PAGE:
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How nostalgic reverie for the pre-addicted self can facilitate behaviour change

March 11, 2021 at 2:00 PM to 3:00 PM

Audience:Staff and Faculty

The Past Can Help Change the Future: The Behavior Change Utility of Nostalgic Reverie

This session will be led by Dr. Michael Wohl from the Department of Psychology.

Behaviour change is hard. Every year, millions (in not billions) of people plan to change their behaviour. Most plans fail to produce a single change attempt. Additionally, a wide swath of people report no intention to change their unhealthy or addictive behaviours, resulting in significant harm to the individual. To date, a paucity of research that has illuminated means to facilitate readiness to change or motivate behavioural change. In this presentation, Dr. Michael Wohl will outline a program of research that has tests the behaviour change utility of a highlighting discontinuity between the present (addicted self) and past (non-addicted self)—a relationship driven by nostalgic revere (i.e., sentimental longing) for the non-addicted self. Discussion will focus on nostalgic reverie as a novel catalyst for behaviour change and how it can be used by treatment providers to help build momentum for change.

About the Researcher

Dr. Michael Wohl is a Professor and Graduate Chair in Psychology at Carleton University. Broadly speaking, he has two areas of research: 1) conflict resolution and 2) disordered gambling. In his Conflict Resolution Lab, work focuses on the causes and consequences of harmdoing at both the interpersonal (one person transgressing against another) and intergroup level (historical and contemporary harm experienced by members of one group at the hands of another group). Ultimately, Wohl’s work in this lab is oriented toward seeking means for forgiveness and reconciliation. In his Addiction Lab, work focuses on factors that contribute to addiction (e.g., gambling) and refusal to seek treatment. The majority of this work has focused on erroneous cognitions (e.g., perceptions of luck), craving, and contextual factors (e.g., socio-economics) as predictors of continued gambling behaviour. Recently, Wohl has examined why disordered gamblers are reluctant to seek professional help and means to motivate behavioural change (e.g., promoting nostalgic revere for the pre-addicted self). Dr. Wohl has published over 160 academic papers and reports. He is the receipt of, among other recognitions, the International Center for Responsible Gambling’s Research Achievement Award, and Carleton University’s Research Achievement Award, Graduate Mentorship Award, and Teaching Excellence Award. He was recently named a Fellow of the American Psychological Society and the Society for Personality and Social Psychology. To facilitate his research, Wohl has received funding from organization including, Canadian Foundation for Innovation, Social Sciences and Humanities Research Council of Canada, Australian Research Council, Defense Research and Development Canada, and Ministry of Health and Long-Term Care.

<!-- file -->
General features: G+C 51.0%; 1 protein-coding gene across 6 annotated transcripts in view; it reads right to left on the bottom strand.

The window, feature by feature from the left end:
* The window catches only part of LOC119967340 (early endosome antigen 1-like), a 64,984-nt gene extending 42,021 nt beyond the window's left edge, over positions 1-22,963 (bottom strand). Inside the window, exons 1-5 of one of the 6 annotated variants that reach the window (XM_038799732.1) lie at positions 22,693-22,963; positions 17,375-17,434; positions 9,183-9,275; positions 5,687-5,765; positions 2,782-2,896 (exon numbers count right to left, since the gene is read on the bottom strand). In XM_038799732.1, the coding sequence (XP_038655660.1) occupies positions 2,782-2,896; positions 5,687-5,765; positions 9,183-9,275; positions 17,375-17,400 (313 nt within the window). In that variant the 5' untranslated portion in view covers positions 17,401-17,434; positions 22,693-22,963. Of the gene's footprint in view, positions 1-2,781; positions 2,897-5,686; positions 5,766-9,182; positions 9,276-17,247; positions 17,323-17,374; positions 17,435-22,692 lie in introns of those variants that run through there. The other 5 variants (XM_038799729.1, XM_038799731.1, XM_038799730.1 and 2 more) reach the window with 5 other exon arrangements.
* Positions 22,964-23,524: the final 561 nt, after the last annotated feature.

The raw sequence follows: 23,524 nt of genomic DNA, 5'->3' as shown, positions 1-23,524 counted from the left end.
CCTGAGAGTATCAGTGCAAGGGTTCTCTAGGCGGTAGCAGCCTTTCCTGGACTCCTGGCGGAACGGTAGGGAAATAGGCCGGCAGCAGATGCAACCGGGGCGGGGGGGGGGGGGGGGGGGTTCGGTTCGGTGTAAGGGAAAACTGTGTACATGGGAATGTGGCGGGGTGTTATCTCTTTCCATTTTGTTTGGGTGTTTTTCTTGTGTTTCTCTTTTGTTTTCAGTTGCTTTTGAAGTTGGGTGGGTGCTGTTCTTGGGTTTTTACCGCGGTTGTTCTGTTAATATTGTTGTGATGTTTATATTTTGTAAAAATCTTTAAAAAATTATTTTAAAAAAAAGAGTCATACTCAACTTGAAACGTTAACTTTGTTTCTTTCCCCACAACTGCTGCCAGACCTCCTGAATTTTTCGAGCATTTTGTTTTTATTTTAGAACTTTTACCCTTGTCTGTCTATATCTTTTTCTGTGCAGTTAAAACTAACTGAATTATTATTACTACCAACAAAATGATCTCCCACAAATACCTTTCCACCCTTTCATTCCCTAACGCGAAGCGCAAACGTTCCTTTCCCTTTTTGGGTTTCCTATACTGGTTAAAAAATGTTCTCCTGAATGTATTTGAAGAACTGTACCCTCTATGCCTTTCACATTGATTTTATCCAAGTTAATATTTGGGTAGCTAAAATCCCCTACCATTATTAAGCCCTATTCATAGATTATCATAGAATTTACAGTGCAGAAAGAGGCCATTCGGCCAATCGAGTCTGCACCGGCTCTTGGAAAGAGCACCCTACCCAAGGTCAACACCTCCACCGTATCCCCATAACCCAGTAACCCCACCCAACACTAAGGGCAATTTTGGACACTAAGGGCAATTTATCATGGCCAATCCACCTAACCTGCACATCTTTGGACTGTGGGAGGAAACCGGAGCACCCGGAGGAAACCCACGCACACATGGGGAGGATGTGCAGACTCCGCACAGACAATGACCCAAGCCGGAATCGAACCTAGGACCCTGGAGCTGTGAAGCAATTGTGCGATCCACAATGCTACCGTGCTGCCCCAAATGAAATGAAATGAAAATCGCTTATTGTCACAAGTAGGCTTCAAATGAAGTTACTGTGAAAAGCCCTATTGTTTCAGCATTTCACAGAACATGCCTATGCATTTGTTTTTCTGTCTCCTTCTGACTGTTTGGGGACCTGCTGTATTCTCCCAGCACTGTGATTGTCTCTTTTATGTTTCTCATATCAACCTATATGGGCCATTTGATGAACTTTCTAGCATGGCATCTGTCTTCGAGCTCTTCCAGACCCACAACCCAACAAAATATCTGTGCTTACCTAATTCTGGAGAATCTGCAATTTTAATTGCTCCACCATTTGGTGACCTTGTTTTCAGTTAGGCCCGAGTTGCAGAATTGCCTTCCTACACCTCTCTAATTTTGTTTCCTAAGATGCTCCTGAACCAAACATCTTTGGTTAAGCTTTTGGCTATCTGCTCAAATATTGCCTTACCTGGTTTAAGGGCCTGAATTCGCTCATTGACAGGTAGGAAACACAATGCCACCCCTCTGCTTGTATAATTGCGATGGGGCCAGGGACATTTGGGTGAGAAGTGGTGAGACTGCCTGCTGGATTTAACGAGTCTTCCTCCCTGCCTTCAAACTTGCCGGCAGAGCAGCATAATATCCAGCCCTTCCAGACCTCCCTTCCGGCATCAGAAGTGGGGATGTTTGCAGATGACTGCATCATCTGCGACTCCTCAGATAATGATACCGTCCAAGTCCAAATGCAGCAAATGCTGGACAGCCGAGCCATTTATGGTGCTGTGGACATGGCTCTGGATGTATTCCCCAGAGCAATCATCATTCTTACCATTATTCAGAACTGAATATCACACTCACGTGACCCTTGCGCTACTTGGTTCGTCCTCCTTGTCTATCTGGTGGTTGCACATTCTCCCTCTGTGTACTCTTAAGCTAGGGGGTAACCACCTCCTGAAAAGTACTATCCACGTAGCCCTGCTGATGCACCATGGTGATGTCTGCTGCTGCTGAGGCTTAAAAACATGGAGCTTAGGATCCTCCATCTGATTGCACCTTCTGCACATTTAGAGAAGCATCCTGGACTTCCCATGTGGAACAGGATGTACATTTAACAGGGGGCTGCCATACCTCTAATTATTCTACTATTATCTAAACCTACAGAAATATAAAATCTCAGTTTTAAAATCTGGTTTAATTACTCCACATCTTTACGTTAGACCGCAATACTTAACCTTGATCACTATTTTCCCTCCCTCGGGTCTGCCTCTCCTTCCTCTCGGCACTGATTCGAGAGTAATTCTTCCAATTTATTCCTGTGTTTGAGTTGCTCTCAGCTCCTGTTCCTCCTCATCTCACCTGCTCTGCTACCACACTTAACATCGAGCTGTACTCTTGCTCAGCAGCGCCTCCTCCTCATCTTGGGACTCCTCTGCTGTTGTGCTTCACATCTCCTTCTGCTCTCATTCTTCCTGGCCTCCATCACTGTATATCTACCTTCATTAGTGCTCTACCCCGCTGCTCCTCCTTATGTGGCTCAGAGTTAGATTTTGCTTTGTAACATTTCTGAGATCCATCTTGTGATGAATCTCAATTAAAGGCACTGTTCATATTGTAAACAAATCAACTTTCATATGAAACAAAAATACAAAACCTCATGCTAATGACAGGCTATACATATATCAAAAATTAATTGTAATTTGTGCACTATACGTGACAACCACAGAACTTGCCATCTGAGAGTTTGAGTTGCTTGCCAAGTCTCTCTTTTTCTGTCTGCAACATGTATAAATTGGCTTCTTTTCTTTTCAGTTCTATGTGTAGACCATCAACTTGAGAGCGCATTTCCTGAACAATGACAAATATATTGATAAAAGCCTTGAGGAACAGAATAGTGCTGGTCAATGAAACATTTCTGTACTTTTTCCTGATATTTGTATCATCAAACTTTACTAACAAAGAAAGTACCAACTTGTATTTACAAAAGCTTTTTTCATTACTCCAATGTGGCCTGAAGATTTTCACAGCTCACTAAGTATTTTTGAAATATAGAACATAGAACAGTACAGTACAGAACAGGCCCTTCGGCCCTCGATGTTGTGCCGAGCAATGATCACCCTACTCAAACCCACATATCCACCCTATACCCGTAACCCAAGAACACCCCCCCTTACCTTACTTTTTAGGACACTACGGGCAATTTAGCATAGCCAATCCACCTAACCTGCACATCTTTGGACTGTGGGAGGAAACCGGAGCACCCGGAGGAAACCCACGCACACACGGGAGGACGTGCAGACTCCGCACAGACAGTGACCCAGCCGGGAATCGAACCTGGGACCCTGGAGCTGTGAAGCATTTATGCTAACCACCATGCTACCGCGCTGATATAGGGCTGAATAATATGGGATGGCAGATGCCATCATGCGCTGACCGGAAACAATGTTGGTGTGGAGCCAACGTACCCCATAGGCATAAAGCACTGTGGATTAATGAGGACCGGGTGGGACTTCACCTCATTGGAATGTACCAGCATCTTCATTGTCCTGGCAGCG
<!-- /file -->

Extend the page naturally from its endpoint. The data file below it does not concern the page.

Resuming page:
Mental Health Speaker Series

This session is part of the Healthy Workplace Mental Health Speaker Series 2020/2021. Find out more.


To register for this session, please fill out the form below. More information will be sent to you via email closer to the session date.

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